"Strive to enter through the narrow door. For many, I tell you, will seek to enter and will not be able."
Lke 13:24
Tasmania desperately needs people to strive toward fulfilling their potential. They are created by God to do so. There are Tasmanians whose destinies involve learning what's necessary to find cures for 'incurable' diseases. There are Tasmanians who have a destined purpose to produce art, music, literature that will literature mold a generation and change the course of history. There are Tasmanians who have a destiny to start businesses that provide cost effective solutions to those in need. There are Tasmanians who are called by their Creator to be in Government and positions of civic responsibility that will ensure that our State can prosper and flourish. There are Tasmanians whom God is calling to be a vital part of a local church that will grow bigger than anything the culture currently says is possible - not merely a church of dozens, or even hundreds.
And God is able to make all grace abound to you, so that having all sufficiency in all things at all times, you may abound in every good work.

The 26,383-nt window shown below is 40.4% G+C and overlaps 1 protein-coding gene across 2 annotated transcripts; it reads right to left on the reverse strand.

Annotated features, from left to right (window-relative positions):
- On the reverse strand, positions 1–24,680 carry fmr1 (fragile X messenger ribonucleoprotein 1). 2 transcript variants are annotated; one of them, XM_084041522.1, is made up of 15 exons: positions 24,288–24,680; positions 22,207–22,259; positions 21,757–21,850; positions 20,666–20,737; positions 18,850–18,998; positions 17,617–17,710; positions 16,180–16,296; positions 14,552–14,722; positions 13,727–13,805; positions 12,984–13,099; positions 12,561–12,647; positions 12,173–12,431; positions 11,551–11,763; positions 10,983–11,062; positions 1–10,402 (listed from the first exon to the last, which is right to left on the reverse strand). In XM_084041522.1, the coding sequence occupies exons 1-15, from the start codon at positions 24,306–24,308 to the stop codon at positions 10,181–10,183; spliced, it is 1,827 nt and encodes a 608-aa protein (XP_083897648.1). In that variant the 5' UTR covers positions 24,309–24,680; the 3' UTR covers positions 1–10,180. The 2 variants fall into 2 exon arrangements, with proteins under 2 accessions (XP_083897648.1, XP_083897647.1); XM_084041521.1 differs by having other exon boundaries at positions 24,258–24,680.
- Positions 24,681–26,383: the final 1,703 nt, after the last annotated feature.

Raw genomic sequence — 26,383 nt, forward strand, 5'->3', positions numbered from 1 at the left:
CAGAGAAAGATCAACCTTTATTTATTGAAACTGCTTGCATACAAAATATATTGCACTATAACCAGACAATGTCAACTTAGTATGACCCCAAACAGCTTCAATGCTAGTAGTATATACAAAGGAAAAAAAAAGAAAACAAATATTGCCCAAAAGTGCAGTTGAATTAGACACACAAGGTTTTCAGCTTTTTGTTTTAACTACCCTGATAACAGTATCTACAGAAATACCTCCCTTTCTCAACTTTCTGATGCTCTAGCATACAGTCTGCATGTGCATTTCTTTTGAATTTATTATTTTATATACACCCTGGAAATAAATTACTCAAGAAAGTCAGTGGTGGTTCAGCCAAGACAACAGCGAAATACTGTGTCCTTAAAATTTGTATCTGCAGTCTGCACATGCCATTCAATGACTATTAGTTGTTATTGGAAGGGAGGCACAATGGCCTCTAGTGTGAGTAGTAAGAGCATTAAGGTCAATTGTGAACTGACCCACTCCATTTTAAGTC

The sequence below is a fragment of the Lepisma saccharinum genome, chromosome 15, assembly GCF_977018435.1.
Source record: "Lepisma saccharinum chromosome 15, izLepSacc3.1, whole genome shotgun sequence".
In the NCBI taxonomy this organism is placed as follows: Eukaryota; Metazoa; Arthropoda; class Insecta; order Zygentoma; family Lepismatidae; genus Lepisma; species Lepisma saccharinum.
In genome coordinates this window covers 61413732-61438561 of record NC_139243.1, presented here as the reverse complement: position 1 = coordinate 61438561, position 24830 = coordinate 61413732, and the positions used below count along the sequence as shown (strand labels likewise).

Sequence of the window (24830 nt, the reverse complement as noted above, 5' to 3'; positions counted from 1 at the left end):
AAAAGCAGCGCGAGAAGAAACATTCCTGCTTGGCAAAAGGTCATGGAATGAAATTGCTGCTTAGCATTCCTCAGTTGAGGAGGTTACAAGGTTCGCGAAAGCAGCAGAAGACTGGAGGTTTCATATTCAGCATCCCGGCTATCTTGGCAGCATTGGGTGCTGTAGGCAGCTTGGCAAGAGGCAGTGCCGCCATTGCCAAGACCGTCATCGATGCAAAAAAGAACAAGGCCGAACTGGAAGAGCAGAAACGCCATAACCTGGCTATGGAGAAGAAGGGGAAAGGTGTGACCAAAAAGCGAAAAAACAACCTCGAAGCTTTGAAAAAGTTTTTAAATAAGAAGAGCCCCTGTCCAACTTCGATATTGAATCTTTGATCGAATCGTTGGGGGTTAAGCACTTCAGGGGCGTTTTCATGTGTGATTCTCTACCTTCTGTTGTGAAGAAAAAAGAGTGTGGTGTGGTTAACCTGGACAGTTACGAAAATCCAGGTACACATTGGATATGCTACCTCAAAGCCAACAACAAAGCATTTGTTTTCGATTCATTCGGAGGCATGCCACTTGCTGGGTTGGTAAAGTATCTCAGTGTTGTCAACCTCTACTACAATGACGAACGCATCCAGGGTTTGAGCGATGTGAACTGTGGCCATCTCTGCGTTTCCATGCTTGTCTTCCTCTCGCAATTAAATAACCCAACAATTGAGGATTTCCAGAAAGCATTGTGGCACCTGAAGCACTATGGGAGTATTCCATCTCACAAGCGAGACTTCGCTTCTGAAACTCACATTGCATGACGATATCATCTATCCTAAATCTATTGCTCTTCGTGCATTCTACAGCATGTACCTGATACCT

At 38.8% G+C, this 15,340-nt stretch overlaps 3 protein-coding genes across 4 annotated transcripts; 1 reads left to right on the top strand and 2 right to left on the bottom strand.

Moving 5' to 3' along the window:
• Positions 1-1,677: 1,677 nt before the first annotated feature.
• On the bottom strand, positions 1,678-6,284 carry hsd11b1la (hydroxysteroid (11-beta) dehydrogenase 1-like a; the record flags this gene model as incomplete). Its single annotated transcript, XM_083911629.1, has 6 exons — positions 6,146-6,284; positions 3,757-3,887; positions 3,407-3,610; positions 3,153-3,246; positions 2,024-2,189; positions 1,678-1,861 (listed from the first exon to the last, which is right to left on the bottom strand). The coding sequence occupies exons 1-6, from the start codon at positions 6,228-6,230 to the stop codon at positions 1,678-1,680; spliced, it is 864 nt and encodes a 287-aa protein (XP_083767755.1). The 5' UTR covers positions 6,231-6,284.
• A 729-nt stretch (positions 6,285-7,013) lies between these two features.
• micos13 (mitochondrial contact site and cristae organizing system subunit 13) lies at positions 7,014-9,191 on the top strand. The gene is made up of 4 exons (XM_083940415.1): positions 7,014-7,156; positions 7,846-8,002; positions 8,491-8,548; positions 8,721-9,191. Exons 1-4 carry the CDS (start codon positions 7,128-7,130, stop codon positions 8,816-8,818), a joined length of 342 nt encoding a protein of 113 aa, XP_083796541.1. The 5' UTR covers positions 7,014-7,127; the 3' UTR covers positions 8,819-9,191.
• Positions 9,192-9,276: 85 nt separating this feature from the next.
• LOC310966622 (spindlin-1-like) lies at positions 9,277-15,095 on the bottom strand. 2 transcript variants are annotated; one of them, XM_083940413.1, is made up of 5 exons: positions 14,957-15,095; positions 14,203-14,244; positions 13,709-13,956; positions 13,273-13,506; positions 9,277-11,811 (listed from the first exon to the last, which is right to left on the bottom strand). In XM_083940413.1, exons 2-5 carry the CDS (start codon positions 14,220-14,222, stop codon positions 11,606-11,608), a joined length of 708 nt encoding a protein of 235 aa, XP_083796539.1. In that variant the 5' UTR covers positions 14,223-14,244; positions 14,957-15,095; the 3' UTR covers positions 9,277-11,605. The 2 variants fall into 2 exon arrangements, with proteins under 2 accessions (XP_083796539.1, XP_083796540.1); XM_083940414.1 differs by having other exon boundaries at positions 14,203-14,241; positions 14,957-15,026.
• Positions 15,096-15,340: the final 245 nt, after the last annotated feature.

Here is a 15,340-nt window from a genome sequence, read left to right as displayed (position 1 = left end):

Second Corinthians 9:8
Will you fail? Will you be who God has called you to be? Will you answer your fears' door-knocking by sending Determination to answer the door? Will you give your life so fully to Christ that you are prepared to humbly take your position in the picture that Christ is presenting to the world? Today, pictures are generally made up of small dots called 'pixels'. The bigger and more detailed the picture, the smaller and the greater the number of pixels required. One of the problems we have in Tasmania is that too many pixels want to be the picture - not make up the picture. Jesus is the 'Picture'. Not us. 

Because we don't want the picture of our lives visible to the world to look bad, we refuse to join the other pixels who are striving to form the grandest picture they can of Christ. This fear of failure then impacts directly on our spiritual health. But just as John The Baptist said, I must decrease and He must increase (John 3:30). Please fail more. Please. Tasmania urgently needs Christians who have tasted, learned from, and overcome failures - who understand that life is not about them and their needs. In other words, it's not that we want or need you fail as if that is the end of the story. Failure for winners is never the end of the story. Failure for winners is the schooling, strength, and strategy for success. And Tasmania must have you succeed beyond anything you've ever enjoyed thus far. Your success is our success. But wait, I hear a knock at our door. Shall we answer it? Or shall we send our Door-greeter?

Ps. Andrew